Anniversary: Church faces evangelization on Vatican II 50th

Second Vatican Council convenes 50 years ago. Photo by Lothar Wolleh released through Wikimedia Commons.THURSDAY, OCTOBER 11: A procession of hundreds of bishops from around the world will parade in Rome today in imitation of one of the many aspects of the Second Vatican Council, better known around the world as Vatican II. While that historic council established many new milestones—including improving relationships with Judaism and other world faiths—the biggest headline from Vatican II for the world’s billion Catholics was: The Mass henceforth would be celebrated in each country’s common language. As a result, among other things, millions of people forgot the ancient Latin phrases and many years of editing and revision began. Changes in the wording of regional texts for the Mass continue to this day.

Today, the Catholic Church marks the 50th anniversary of the convening of the Council. As a young theologian, Pope Benedict XVI attended Vatican II and saw the revolution of the Roman Catholic Church first hand. Today, he launched the “Year of Faith” and will host a three-week summit to examine the Church’s “New Evangelization.” (Get a visual of the summit with help from the Catholic News Agency.) In attendance at a solemn Mass today will be just a few of the surviving fathers of Vatican II. Through the intervening decades, they have seen the successes and failures of the Council’s decisions. While the Church sees many of its truths as timelness, they all know that the Church of the 21st century faces huge problems unforeseen in 1962. By the end of the summit, attending bishops hope to leave with ideas on how to overcome what they see as one of their greatest challenges: secularization. (The Bangkok Post reported on the opening of this new summit.) Leaders aspire to encourage Catholics to “overcome the syndrome of embarrassment” about faith and overcome outside influences in areas like marriage and family.

Catholics still debate the outcome of Vatican II: Some argue that it left Catholics unsure of how to pass on the faith to their children, while others—like Pope Benedict—remain steady in defending conservative aspects of Catholicism, even trying to curb some of the changes that came from Vatican II. On the subject of the New Evangelization—a popular Catholic phrase that refers to adapting the faith in unique ways to each of the world’s many local cultures—Benedict comments, “Our role … is to cooperate with God.” Popular culture may brush off traditional ideals of Catholicism, but the pontiff maintains that Christians will only truly experience joy if they understand the responsibilities that come with their faith. (The Guardian recently published a story on Benedict’s perspective of the outcome of Vatican II.)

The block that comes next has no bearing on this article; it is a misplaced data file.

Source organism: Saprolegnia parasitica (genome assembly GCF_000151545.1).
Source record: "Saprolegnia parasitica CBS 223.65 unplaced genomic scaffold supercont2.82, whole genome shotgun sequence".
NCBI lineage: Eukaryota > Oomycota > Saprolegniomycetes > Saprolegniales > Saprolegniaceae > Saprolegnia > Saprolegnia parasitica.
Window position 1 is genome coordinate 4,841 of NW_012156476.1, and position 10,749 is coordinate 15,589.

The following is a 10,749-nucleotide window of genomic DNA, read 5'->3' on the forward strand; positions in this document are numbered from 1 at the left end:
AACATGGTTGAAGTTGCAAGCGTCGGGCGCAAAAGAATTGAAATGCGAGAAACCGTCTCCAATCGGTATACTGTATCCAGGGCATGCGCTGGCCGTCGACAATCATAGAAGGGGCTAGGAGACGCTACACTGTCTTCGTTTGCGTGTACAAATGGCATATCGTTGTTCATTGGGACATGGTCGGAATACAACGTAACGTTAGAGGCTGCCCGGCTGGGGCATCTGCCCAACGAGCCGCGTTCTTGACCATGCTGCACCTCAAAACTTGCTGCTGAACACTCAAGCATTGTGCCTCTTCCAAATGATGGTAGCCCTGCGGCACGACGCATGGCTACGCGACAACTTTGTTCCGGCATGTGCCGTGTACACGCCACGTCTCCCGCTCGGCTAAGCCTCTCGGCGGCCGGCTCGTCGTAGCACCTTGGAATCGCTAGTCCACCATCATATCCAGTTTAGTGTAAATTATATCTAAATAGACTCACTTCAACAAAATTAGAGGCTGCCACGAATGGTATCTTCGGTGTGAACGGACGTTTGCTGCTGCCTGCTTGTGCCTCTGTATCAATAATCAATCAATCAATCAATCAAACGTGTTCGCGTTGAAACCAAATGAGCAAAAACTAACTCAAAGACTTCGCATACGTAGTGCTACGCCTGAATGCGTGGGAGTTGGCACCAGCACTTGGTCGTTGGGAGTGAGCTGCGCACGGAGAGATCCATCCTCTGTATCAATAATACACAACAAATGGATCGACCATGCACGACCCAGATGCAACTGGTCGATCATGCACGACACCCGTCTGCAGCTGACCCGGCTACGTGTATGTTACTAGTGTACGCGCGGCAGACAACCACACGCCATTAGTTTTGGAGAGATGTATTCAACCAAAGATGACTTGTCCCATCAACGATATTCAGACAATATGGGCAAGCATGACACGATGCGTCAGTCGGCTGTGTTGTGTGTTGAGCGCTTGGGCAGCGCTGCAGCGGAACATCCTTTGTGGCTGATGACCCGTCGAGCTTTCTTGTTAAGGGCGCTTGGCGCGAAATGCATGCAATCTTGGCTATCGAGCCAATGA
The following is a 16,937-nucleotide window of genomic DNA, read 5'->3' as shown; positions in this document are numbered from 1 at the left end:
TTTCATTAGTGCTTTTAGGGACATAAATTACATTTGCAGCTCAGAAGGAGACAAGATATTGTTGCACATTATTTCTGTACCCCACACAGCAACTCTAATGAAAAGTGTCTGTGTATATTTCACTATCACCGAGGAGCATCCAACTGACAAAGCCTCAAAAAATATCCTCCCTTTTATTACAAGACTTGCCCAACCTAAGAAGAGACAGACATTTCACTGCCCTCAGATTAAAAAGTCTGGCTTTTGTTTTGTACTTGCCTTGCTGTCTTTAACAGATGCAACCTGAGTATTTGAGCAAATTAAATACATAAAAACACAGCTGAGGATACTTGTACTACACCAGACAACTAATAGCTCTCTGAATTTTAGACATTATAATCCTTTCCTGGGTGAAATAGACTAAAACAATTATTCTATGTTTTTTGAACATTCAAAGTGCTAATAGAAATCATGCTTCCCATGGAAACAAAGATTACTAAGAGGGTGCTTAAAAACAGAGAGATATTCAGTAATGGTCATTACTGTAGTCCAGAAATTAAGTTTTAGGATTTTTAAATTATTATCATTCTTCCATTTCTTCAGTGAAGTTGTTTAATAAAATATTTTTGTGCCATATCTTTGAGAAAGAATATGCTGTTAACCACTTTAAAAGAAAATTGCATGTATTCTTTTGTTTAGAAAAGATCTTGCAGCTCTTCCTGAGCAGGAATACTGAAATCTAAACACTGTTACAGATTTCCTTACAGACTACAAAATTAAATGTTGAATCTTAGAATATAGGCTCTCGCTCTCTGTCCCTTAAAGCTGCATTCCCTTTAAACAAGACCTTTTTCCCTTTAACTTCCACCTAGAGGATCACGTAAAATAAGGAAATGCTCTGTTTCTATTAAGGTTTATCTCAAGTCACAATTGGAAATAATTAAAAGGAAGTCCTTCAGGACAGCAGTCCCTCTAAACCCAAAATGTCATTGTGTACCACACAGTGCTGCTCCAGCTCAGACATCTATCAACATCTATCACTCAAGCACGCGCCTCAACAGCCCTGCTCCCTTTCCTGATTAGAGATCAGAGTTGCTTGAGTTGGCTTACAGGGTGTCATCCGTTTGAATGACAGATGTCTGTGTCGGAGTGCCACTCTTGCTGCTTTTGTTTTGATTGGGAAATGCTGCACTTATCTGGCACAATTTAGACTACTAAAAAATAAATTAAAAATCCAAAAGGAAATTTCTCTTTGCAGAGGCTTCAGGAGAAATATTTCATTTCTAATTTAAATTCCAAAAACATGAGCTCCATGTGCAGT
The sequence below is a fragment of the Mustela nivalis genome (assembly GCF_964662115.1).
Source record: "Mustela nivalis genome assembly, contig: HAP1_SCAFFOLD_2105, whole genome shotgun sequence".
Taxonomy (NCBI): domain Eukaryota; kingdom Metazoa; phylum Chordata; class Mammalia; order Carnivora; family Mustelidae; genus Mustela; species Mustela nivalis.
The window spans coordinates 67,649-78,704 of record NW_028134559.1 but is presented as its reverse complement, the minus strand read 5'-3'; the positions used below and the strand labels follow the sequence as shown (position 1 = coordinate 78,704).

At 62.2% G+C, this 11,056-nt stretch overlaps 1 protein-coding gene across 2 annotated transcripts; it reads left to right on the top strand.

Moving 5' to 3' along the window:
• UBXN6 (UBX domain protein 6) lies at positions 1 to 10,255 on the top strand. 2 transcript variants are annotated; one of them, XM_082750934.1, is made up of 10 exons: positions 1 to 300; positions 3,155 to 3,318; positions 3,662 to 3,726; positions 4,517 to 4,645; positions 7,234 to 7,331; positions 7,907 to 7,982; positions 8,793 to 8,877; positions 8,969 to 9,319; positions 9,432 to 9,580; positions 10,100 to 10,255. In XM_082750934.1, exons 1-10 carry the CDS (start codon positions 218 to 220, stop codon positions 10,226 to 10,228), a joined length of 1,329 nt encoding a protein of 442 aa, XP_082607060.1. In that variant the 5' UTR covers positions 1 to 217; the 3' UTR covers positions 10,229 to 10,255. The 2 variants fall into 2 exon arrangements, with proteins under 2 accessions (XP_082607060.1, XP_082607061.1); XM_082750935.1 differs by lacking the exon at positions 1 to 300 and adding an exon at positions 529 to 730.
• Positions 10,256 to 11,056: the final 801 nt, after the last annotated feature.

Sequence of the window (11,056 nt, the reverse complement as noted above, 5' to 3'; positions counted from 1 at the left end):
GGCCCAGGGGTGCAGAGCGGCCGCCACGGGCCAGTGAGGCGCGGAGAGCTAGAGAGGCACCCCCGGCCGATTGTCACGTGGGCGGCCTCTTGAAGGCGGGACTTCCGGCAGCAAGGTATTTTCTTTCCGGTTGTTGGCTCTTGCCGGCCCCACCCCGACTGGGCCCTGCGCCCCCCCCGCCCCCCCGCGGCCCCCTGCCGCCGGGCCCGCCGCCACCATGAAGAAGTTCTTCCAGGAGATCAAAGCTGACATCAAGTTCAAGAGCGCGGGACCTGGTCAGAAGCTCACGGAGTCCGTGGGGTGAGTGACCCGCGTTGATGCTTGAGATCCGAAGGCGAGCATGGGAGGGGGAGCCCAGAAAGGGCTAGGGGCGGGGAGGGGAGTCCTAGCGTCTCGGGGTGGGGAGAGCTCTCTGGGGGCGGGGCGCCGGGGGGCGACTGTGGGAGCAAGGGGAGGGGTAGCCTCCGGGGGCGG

The Italian word for “bringing up to date,” aggiornamento, defined one of two goals for Vatican II. For the first time in nearly 2,000 years, the Church was looking into itself, critically re-examining and studying its traditions and practices. (Wikipedia has details.) One goal should be unity within the church coupled with a compassionate reaching out to other world faiths and cultures. Pope John XXIII stressed the importance of acknowledging other religions while also teaching Christian doctrine as accurately as possible.


A total of 16 documents, containing approximately 100,000 Latin words, were completed by the end of Vatican II. Access Vatican II documents at the Vatican online archives or at the EWTN Global Catholic Network. Wonder about “Vatican I”? That council was held almost 100 years before Vatican II, but was cut short when the Italian Army entered Rome.

Catholics immediately saw changes in liturgy. In addition to the change in language, another big change was the orientation of priests and altars in Catholic churches around the world. For the first time, priests were supposed to face the people throughout the central portion of the liturgy, instead of standing at altars with their backs to the congregation.

The issues unaddressed by the Council—or underaddressed—have also affected the Church today. For example, critics charge that the Council did not go far enough in opening Church law to checks and balances. Had the Church truly become more open at Vatican II, critics argue, then some of today’s tragic sexual and financial misconduct within the Church might have been avoided.

Can a new council better direct the Church in the future? Only time will tell. (The Washington Post explains more, as does the Irish Times.)


Pope Benedict’s Year of Faith runs through November 2013, calling all parishes to find some way to reaffirm the Nicene Creed. (Looking for a 50th Anniversary Conference to attend? Check out the list, which includes several universities worldwide.)

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